Grille Size vs Duct Size

The heating and cooling in my house is functioning well. One room upstairs is a little cool when the heat is on, a little warm when the AC is on, but that's about it. It's a forced air system that was installed to replace a gravity feed coal furnace.
The system has two air returns. One in the living room, about 12 inches square, and a giant one in the kitchen, 24 X 30, or 720 square inches. The duct in the kitchen is formed from two 10 inch deep joists. As I see it, the joists form a return duct about 28 X 10, or 280 square inches.
With all else remaining the same, can I reduce the opening in the floor to about 10 x 30, or 300 square inches without harming the intake volume of the duct?
To me, it looks like breathing through a straw. You can put a funnel on the straw, but it won't make you get any more air through the straw. So does the opening in the floor need to be so huge?
I suspect it's so large only because the duct was that way when the furnace was installed. Thanks
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I can't *see* it from here, and your missing 90% of the required information to even be able to make an educated guess. Call your *LOCAL*, competent, licensed, insured, professionally trained, HVAC technician.
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The OP missed one important thing. That "funnel" is covered by a web of sometimes open, sometimes mostly-closed webbing called a "filter". It restricts the airflow, such that the filter area must be larger than the duct, unless you use deep-pleated filters (which it ain't likely your system is equipped with).
The competent local HVAC guy can tell you what the filter area needs to be for a specific air flow and filter type.
LLoyd
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"giant one in the kitchen"
Against Code
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kjpro @ usenet.com wrote:

No Returns in basements, unless gas (oil) furnaces, water heaters & gas dryers are tightly sealed off separate from the Return area.
Why wasn't a big Return Run put upstairs for cooling? Do you live in a hot climate? - udarrell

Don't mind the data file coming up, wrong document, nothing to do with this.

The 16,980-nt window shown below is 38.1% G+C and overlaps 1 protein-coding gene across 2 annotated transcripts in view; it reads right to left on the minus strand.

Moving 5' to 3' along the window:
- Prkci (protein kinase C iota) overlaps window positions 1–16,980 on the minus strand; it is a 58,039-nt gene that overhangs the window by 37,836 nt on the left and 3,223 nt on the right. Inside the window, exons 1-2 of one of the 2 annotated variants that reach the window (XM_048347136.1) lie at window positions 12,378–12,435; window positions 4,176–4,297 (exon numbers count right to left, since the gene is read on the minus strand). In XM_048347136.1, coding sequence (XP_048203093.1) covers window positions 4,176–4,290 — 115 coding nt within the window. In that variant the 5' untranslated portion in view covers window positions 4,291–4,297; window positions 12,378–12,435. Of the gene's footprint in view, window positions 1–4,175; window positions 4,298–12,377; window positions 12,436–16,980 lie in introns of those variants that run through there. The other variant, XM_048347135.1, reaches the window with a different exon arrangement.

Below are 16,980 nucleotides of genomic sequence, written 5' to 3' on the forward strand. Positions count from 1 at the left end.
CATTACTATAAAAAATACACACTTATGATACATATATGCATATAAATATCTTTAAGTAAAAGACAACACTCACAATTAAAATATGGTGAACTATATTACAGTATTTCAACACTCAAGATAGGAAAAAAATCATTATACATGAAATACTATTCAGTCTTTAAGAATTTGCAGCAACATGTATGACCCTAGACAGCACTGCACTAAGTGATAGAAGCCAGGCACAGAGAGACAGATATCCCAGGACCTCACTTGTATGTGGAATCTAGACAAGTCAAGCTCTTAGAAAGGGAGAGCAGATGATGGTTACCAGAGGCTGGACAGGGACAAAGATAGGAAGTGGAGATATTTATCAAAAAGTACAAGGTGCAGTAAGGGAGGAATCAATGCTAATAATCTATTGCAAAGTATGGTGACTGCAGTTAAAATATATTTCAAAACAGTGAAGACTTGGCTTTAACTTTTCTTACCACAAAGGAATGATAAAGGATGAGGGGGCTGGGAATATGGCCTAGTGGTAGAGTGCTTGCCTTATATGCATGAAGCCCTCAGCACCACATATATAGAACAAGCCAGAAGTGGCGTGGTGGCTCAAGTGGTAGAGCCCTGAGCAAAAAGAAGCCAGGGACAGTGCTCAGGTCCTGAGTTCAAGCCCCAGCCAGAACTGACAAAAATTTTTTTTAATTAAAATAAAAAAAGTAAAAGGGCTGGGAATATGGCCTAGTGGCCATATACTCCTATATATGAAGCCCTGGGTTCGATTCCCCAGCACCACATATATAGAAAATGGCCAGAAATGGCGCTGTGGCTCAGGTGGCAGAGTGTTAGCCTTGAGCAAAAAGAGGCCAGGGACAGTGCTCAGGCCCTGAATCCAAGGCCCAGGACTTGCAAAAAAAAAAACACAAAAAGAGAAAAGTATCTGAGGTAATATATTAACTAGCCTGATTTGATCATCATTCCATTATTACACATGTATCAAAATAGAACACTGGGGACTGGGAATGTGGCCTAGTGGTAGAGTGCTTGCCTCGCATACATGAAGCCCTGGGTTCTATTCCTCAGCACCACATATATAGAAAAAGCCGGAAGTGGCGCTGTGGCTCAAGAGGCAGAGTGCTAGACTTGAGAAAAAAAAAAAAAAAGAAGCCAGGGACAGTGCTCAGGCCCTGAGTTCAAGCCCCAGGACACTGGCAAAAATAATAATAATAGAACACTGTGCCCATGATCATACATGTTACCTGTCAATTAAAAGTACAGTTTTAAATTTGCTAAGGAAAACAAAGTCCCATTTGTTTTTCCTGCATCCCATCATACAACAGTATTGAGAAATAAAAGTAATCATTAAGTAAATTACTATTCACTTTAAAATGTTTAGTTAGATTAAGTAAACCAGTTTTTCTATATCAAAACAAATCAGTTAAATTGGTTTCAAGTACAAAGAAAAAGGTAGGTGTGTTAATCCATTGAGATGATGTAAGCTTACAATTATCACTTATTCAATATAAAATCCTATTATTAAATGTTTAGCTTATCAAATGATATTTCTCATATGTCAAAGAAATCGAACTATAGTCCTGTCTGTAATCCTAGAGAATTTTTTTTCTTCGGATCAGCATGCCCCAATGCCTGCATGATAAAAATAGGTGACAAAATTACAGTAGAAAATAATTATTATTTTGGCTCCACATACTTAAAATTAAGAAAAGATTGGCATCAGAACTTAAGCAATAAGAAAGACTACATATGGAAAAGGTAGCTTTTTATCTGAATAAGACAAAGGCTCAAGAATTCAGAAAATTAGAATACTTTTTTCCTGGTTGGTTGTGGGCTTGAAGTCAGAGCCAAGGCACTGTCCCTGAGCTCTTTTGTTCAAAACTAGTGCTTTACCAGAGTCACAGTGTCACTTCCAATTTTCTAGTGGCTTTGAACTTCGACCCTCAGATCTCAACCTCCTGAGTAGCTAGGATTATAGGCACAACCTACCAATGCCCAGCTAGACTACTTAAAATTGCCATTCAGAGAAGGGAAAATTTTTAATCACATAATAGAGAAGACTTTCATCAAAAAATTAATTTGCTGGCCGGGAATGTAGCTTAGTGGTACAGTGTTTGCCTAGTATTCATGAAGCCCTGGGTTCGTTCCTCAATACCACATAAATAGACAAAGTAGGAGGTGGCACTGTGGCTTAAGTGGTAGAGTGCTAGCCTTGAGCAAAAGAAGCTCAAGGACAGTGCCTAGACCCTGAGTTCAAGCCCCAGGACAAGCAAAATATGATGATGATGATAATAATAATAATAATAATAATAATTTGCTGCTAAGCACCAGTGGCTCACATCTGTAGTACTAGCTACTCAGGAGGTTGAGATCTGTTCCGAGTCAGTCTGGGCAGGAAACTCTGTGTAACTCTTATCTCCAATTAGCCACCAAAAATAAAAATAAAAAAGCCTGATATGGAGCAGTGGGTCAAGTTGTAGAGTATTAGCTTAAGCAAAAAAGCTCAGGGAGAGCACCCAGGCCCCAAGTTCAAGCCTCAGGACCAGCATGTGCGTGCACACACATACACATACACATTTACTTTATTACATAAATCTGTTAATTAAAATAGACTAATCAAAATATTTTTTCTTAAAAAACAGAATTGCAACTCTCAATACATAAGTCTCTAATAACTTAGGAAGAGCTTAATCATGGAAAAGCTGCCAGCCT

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thought the question might be simple.
The house was built about 1903 with a coal furnace. In the last hundred years it has had an upstairs, two additions and a bathroom added, and at some point (perhaps after the additions) the furnace was changed to forced air. The present unit is only about 10 years old. The filter is 20 by 30 inches and is inserted in a slot at the furnace, just before the air enters the fan chamber.
The room that is now the kitchen may not have been the kitchen a 100 years ago, so it may not have been built with the return in the kitchen. I have no way of knowing why the builders did not include a cold air return upstairs, but it may have been motivated by the desire to avoid disturbing the lathe and plaster walls.
I also do not know why a "*LOCAL*, competent, licensed, insured, professionally trained, HVAC technician" did not move the air return to ensure the system was up to code. I was not here when the furnace was installed. I know that it was installed by a "*LOCAL*, competent, licensed, insured, professionally trained, HVAC technician" because the company's faded sticker is on the side of the furnace.
I'm in northern KY. Midwest climate with mild winters and hot summers. The unit's ability to keep the house comfortable is not in question. I did mention that only one room runs slightly warm in summer and slightly cool in winter, but that was technically not relevant to my question.
I think I failed to ask my question correctly. If I were to ask if the opening to the duct could be made larger, I suspect the answer would be "Sure, make it as large as you want it. Just don't change the length or size of the duct itself." So if I ask it the other way, "If all things remain exactly the same, can the opening to the duct be reduced?"
I thought the answer would be easy, like, "Sure. Just don't make the total surface area of the opening smaller than the surface area of the pipe." Or perhaps there would be a rule of thumb like, "The surface are of the opening to the duct must be the same as the surface area of the duct multiplied by 1.25" or something like that.
I have read a huge amount of HVAC information over the past week, and can't seem to find the answer. So what am I missing?
I'm not trying to re-size the duct or make it longer or shorter. I am aware of friction coefficients and angles and turbulence and the limiting effect of air grilles.
I also know that surface area isn't really appropriate for talking about pipes, but I'm working with the size of the opening. If the size of the opening is larger than the size of the duct, then that looks like a funnel to me.
Am I so far out in left field that I don't even know I'm playing hockey, or am I at least in the ball park?
Udarrell, thank you for your response. If someone asked me how polymorphism can be used in his or her C++ program, and I responded, "call a college educated programmer with a PHD to write the code for you," I should think that I would be considered rude.
Stark
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But it is now and its against code.

Because the Homeowner was to cheap to do it right.

Has a faded sticker, so they have to be competent... LOL

You didn't like our answers, TOUGH SHIT.

The right book.

Point?
Most ball parks are fairly large.

Too bad for them.
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isn't very strong. You'll need to work on that. Find the right book about reading. I was describing the condition of the sticker, not the ability of the technician. It was the name printed on the sticker that brought me to the belief that a "competent" installer did the work...a long time ago, as suggested by the faded condition of the sticker.

comprehension.
near the ball. Okay.

some sleep. You obviously make some good points, but they don't need to be couched in scorn.